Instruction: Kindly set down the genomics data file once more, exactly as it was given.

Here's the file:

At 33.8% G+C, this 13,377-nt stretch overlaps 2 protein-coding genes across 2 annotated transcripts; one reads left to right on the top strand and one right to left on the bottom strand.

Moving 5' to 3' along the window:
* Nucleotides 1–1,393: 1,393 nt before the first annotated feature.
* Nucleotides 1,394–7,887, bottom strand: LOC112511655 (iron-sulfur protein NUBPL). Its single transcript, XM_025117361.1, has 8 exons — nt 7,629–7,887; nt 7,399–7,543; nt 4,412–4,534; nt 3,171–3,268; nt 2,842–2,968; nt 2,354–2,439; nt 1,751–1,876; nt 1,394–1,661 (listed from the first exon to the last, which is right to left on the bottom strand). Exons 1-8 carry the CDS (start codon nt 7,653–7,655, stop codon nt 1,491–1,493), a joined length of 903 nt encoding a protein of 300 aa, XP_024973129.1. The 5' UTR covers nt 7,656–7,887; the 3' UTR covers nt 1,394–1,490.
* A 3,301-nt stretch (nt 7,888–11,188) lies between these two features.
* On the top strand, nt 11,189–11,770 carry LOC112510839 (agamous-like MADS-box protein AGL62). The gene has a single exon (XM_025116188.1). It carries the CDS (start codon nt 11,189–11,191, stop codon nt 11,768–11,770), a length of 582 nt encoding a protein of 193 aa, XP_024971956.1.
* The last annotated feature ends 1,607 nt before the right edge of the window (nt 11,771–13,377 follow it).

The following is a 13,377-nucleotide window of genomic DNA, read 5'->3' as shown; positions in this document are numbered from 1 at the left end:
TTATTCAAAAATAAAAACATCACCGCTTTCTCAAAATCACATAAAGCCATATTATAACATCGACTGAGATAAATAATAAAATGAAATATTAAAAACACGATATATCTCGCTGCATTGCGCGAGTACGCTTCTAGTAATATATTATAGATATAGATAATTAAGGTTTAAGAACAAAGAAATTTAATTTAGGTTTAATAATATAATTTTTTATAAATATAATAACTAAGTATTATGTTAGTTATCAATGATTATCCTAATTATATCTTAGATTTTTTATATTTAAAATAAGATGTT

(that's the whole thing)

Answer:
At 33.8% G+C, this 13,377-nt stretch overlaps 2 protein-coding genes across 2 annotated transcripts; one reads left to right on the top strand and one right to left on the bottom strand.

Moving 5' to 3' along the window:
* Nucleotides 1–1,393: 1,393 nt before the first annotated feature.
* Nucleotides 1,394–7,887, bottom strand: LOC112511655 (iron-sulfur protein NUBPL). Its single transcript, XM_025117361.1, has 8 exons — nt 7,629–7,887; nt 7,399–7,543; nt 4,412–4,534; nt 3,171–3,268; nt 2,842–2,968; nt 2,354–2,439; nt 1,751–1,876; nt 1,394–1,661 (listed from the first exon to the last, which is right to left on the bottom strand). Exons 1-8 carry the CDS (start codon nt 7,653–7,655, stop codon nt 1,491–1,493), a joined length of 903 nt encoding a protein of 300 aa, XP_024973129.1. The 5' UTR covers nt 7,656–7,887; the 3' UTR covers nt 1,394–1,490.
* A 3,301-nt stretch (nt 7,888–11,188) lies between these two features.
* On the top strand, nt 11,189–11,770 carry LOC112510839 (agamous-like MADS-box protein AGL62). The gene has a single exon (XM_025116188.1). It carries the CDS (start codon nt 11,189–11,191, stop codon nt 11,768–11,770), a length of 582 nt encoding a protein of 193 aa, XP_024971956.1.
* The last annotated feature ends 1,607 nt before the right edge of the window (nt 11,771–13,377 follow it).

The following is a 13,377-nucleotide window of genomic DNA, read 5'->3' as shown; positions in this document are numbered from 1 at the left end:
TTATTCAAAAATAAAAACATCACCGCTTTCTCAAAATCACATAAAGCCATATTATAACATCGACTGAGATAAATAATAAAATGAAATATTAAAAACACGATATATCTCGCTGCATTGCGCGAGTACGCTTCTAGTAATATATTATAGATATAGATAATTAAGGTTTAAGAACAAAGAAATTTAATTTAGGTTTAATAATATAATTTTTTATAAATATAATAACTAAGTATTATGTTAGTTATCAATGATTATCCTAATTATATCTTAGATTTTTTATATTTAAAATAAGATGTT